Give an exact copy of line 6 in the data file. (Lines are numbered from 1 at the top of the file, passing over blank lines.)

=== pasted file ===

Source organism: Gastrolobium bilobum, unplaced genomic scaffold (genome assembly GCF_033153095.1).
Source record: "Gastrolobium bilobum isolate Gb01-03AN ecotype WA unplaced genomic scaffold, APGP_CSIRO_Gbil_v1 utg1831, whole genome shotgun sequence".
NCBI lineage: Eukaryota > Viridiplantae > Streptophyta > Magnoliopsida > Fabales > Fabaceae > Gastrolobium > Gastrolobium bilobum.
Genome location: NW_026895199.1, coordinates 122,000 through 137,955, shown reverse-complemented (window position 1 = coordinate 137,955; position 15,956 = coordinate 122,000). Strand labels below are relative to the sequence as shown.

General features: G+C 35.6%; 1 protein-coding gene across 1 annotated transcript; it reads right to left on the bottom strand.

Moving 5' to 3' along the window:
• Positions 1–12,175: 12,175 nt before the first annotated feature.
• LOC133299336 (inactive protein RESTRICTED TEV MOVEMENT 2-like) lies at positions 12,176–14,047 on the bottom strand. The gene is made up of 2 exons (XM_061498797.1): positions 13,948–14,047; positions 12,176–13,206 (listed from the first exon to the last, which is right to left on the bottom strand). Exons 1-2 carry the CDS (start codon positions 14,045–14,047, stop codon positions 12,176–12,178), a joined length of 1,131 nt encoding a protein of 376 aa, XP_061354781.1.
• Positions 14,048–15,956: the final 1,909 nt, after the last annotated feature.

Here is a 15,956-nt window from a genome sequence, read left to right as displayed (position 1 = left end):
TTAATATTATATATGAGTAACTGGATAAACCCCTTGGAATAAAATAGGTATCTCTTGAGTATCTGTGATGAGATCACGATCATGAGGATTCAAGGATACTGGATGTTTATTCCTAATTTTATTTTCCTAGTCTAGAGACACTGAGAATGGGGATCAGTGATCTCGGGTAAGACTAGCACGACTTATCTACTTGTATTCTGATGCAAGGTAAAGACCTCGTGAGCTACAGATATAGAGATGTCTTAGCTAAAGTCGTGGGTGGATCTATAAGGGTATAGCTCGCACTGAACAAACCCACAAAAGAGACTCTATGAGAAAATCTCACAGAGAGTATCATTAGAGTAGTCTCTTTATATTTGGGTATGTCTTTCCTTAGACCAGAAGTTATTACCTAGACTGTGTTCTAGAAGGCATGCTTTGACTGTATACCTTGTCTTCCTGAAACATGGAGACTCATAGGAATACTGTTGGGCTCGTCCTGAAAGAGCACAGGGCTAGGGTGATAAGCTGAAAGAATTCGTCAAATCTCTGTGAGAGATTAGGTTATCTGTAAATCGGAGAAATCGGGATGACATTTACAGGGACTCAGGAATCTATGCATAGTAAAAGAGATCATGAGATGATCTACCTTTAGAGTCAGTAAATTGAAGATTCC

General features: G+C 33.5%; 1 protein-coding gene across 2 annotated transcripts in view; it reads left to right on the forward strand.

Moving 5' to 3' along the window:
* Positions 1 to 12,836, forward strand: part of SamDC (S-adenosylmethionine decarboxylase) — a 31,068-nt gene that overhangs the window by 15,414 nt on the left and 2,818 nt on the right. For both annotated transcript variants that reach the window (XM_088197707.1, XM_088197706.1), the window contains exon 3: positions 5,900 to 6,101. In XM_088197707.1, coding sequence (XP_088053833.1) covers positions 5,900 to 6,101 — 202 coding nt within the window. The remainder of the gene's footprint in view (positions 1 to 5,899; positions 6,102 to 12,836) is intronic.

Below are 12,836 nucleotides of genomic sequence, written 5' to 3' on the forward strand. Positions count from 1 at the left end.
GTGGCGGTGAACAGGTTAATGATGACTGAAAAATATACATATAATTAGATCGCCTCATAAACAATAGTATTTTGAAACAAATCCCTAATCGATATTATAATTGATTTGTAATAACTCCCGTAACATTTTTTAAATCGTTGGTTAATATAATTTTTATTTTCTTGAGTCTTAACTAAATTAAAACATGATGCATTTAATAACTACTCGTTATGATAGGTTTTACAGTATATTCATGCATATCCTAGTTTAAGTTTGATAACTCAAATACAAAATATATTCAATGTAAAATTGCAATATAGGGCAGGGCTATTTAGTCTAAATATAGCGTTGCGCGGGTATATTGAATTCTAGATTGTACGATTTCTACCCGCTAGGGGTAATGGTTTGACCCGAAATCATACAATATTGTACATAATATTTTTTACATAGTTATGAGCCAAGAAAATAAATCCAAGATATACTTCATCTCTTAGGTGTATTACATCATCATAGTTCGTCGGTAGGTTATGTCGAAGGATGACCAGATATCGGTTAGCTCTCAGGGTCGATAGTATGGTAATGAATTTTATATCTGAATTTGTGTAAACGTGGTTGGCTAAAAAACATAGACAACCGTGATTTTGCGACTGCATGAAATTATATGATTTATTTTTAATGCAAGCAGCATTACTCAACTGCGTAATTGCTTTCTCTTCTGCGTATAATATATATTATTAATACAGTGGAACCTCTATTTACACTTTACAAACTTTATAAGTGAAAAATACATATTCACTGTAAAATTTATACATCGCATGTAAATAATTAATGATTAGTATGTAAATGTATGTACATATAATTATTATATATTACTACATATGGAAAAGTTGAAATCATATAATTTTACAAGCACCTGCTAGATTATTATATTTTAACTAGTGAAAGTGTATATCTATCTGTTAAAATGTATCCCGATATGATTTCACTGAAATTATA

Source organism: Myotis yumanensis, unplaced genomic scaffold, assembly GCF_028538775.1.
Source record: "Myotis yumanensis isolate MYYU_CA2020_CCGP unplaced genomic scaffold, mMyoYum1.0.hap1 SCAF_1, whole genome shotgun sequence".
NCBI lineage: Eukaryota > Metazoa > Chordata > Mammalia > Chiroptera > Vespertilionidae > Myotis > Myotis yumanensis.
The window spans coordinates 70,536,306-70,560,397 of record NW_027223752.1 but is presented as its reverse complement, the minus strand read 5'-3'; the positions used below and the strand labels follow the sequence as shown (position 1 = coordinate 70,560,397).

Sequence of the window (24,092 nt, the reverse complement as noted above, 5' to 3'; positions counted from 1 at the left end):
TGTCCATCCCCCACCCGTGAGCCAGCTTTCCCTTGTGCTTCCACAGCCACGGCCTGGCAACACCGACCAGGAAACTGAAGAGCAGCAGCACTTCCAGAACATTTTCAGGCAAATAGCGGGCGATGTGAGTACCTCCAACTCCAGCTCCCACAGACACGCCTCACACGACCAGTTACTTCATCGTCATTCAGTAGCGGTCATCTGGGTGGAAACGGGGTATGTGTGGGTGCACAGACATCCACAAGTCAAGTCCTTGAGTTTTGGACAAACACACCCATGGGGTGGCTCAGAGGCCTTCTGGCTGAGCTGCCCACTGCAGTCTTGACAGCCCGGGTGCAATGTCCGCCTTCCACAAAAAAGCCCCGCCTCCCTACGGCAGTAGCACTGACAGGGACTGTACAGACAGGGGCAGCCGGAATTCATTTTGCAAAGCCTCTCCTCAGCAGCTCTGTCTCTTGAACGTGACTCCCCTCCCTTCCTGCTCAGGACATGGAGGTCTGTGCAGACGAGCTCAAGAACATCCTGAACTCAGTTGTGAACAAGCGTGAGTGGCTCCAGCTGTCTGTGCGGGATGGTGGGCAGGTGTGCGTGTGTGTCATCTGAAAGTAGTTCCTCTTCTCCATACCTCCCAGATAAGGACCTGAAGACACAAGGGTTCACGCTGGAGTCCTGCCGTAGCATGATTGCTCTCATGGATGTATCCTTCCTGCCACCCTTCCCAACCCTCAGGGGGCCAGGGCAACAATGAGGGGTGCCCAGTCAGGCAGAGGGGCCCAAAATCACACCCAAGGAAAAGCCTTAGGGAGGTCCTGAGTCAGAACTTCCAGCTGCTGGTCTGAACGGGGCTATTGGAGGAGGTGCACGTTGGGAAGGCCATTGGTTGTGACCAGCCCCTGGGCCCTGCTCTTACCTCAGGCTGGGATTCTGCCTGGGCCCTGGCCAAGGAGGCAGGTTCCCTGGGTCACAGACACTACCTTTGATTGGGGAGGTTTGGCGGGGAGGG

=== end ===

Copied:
Moving 5' to 3' along the window: